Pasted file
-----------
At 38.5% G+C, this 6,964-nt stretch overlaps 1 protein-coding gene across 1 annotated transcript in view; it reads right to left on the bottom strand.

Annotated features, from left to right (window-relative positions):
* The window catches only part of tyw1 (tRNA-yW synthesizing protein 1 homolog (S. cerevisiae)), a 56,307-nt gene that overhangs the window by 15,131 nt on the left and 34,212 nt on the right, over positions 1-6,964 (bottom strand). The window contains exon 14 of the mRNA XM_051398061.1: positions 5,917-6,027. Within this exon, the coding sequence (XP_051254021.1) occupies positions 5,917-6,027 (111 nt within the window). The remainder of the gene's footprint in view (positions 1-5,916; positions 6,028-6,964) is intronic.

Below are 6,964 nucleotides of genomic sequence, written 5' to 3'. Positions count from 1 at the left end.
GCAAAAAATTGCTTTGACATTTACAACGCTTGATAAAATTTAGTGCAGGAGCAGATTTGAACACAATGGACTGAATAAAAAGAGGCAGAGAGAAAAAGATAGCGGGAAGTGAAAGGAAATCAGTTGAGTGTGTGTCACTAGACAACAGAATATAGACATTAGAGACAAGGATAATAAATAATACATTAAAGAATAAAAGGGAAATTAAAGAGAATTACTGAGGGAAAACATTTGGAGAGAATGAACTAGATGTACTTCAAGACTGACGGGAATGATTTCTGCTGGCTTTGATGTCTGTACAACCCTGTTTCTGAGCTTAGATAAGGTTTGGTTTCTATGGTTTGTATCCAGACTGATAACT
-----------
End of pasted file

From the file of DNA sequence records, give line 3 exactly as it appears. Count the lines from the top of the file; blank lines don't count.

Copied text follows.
* The window catches only part of tyw1 (tRNA-yW synthesizing protein 1 homolog (S. cerevisiae)), a 56,307-nt gene that overhangs the window by 15,131 nt on the left and 34,212 nt on the right, over positions 1-6,964 (bottom strand). The window contains exon 14 of the mRNA XM_051398061.1: positions 5,917-6,027. Within this exon, the coding sequence (XP_051254021.1) occupies positions 5,917-6,027 (111 nt within the window). The remainder of the gene's footprint in view (positions 1-5,916; positions 6,028-6,964) is intronic.